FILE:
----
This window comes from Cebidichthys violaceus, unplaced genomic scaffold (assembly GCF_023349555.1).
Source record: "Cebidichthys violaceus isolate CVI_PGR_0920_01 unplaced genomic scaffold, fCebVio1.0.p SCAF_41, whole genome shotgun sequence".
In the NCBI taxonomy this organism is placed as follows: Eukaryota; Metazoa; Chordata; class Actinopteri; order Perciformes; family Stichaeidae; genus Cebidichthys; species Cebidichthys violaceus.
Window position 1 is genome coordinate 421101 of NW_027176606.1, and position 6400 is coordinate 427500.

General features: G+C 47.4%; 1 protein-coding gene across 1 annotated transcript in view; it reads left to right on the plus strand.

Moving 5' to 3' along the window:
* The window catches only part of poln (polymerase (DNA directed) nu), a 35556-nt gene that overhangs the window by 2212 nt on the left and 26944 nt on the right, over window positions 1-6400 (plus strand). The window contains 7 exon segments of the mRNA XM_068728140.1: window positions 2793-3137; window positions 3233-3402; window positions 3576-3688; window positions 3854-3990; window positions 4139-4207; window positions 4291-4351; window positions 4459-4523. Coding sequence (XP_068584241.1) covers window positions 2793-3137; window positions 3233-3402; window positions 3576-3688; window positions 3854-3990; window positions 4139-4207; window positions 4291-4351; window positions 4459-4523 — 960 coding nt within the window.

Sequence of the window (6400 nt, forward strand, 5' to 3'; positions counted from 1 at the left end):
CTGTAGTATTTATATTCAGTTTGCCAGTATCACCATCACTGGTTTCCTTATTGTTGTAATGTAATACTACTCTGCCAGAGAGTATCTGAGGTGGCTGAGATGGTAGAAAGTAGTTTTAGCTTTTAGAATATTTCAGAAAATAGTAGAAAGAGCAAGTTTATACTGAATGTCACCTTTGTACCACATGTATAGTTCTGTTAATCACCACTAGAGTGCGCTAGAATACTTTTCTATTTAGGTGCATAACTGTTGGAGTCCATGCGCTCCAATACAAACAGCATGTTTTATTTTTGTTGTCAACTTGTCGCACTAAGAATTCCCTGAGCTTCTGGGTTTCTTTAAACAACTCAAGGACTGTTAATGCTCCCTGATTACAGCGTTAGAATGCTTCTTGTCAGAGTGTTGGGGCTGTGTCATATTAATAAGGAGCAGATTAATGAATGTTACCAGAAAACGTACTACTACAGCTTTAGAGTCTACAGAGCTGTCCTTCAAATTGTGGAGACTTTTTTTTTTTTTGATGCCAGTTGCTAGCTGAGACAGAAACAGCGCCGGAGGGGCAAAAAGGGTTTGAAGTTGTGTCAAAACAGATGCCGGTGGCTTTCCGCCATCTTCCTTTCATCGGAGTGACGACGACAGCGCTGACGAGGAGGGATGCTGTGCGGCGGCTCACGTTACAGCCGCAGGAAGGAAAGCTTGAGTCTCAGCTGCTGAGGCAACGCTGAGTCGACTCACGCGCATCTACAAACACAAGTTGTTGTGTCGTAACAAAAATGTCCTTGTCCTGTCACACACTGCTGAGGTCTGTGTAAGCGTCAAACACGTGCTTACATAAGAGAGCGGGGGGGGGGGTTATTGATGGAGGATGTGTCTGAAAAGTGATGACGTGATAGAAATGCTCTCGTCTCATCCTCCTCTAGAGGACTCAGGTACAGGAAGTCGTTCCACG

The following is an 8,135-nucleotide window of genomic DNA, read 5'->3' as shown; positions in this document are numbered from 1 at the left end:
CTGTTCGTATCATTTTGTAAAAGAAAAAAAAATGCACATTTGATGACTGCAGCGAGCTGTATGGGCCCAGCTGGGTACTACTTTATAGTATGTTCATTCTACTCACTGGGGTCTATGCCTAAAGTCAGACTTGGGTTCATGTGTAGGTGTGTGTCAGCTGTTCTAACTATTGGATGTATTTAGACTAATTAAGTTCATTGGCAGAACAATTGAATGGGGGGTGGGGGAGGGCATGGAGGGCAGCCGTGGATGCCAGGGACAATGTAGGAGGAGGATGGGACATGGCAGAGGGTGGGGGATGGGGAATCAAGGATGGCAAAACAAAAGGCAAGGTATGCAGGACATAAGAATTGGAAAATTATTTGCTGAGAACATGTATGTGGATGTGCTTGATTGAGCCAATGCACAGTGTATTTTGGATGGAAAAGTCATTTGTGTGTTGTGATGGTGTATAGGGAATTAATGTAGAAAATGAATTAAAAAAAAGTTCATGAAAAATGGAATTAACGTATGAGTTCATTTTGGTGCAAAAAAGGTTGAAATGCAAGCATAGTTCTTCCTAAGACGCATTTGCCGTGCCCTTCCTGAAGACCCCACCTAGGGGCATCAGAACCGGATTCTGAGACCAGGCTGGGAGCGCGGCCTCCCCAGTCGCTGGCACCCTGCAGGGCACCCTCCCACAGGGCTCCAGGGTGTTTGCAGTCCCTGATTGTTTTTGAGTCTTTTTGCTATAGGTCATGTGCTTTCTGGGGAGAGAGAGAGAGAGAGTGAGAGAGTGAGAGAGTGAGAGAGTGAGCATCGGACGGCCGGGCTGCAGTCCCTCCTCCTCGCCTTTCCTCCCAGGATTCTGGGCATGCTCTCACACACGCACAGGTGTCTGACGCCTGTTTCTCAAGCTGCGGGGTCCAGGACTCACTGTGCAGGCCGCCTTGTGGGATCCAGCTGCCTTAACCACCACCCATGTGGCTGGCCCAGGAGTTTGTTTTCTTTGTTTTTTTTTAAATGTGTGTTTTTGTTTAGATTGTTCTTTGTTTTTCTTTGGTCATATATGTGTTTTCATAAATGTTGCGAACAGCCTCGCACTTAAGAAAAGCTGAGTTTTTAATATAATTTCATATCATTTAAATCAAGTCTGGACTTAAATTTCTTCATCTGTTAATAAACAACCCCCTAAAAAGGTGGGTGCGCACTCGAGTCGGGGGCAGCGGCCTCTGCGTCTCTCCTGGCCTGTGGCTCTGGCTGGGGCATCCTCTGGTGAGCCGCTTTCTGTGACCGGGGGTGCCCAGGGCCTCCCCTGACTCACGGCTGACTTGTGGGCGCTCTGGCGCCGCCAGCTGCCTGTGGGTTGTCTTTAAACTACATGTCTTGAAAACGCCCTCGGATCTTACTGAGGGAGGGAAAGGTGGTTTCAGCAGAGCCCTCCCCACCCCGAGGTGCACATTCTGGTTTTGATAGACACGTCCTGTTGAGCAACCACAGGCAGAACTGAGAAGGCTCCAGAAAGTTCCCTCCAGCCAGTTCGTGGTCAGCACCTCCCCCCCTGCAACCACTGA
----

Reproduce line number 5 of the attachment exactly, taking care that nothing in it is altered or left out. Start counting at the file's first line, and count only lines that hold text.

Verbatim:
General features: G+C 47.4%; 1 protein-coding gene across 1 annotated transcript in view; it reads left to right on the plus strand.